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Article Nice White Girls in/from Africa: the Visibility of Culture and Invisibility of Globalization
Objective Local, universal, world-historical, world-systemic, or global historiographies as well as work in sociology, anthropology and international relations have shed increasing light on the common history of humankind. Only comparatively recently, however, has human global self-awareness broken through the confines of scholarly specialization, and begun to enter the everyday popular life, action, psyche, imagination and consciousness on a mass, global scale. The step into space and the resultant view of the planet, the new computer and media technologies of mass communication, the global spread of multinational corporations and human rights, the unprecedented environmental changes and challenges, the promise and threat of nuclear power and explosions, all have led to the increasing self-experiencing of the globe as a “spaceship earth.”
The field of interest of New Global Studies (NGS) therefore is both multidisciplinary and global. New Global Studies interprets globalization with a historical and sociological angle as opposed to history or sociology with a global angle. The journal addresses the process going on around us as a whole, and developing over time. It addresses globalization with a holistic perspective, which gives us a view on the past and present of the globalizing phenomena that will be invaluable to all who seek to comprehend this fundamental aspect of our society and its development. Our focus is unabashedly on the new globalization that has manifested itself so vigorously in the period starting sometime after World War II. Starting from this relatively contemporary perspective, we are fully aware that there are deep roots in the past that must be explored. Nevertheless, and in contrast with most historical journals, our primary emphasis is on the twentieth and twenty-first centuries.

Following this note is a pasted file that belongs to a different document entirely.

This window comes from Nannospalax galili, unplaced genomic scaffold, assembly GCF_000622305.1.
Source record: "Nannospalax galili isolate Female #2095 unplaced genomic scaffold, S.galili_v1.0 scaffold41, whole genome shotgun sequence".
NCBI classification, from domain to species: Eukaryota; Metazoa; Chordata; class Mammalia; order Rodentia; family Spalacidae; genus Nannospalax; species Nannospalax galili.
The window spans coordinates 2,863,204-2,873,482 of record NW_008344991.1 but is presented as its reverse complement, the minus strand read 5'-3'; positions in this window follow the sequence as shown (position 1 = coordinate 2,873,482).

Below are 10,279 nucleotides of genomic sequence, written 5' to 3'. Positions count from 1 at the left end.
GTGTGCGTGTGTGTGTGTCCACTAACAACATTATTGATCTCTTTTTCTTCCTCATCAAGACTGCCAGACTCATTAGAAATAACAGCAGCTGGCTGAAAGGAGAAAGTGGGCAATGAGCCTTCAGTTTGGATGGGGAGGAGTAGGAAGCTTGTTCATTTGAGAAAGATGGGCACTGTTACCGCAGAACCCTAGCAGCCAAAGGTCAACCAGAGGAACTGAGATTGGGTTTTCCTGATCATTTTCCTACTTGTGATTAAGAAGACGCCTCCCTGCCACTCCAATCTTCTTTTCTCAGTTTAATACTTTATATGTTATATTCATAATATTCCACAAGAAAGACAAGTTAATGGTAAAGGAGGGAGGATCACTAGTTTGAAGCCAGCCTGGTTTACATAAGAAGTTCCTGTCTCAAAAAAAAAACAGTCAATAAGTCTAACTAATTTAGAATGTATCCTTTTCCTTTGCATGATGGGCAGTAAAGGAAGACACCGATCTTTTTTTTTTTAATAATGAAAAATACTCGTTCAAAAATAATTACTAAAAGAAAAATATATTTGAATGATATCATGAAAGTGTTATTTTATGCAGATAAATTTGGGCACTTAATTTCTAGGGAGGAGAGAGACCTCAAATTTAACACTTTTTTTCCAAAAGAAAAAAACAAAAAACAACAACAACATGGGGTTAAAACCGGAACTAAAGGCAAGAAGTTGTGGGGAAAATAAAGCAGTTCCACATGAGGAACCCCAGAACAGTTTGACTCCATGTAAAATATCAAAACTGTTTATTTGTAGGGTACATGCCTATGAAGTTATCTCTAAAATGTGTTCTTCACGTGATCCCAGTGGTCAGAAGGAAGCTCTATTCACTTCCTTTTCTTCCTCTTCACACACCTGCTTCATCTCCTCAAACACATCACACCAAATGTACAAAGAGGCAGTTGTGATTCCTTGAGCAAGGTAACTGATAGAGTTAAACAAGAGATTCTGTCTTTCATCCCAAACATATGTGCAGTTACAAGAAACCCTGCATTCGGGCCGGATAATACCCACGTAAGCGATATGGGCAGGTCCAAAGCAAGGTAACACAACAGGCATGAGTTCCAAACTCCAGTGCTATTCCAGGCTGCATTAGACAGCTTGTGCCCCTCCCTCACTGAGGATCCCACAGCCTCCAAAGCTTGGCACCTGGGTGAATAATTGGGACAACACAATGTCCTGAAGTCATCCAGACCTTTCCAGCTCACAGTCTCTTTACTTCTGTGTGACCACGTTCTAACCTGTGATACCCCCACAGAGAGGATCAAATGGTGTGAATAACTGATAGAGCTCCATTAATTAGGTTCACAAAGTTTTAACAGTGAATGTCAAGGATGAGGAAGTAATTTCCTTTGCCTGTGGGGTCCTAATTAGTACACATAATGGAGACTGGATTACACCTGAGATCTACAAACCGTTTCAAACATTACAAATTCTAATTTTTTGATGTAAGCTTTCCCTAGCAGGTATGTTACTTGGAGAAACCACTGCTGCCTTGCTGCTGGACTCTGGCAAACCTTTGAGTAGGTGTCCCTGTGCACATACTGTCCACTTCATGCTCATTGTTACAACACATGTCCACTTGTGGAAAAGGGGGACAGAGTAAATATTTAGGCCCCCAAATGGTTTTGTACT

Topics We welcome articles on all aspects of globalization: economic, social, cultural, and political. In particular, we encourage analyses, both theoretical and empirical, of the following:
Transnational manifestations of culture, and cultural synthesis
Patterns and local effects of economic globalization
Elite and popular perceptions of, and reactions to, global change
Global institutions and organizations, both public and private
The global media, and the emergence of a "global society"
The degradation and preservation of the global environment
Article formats Research articles, Review essays, Book reviews, Documentations, Commentaries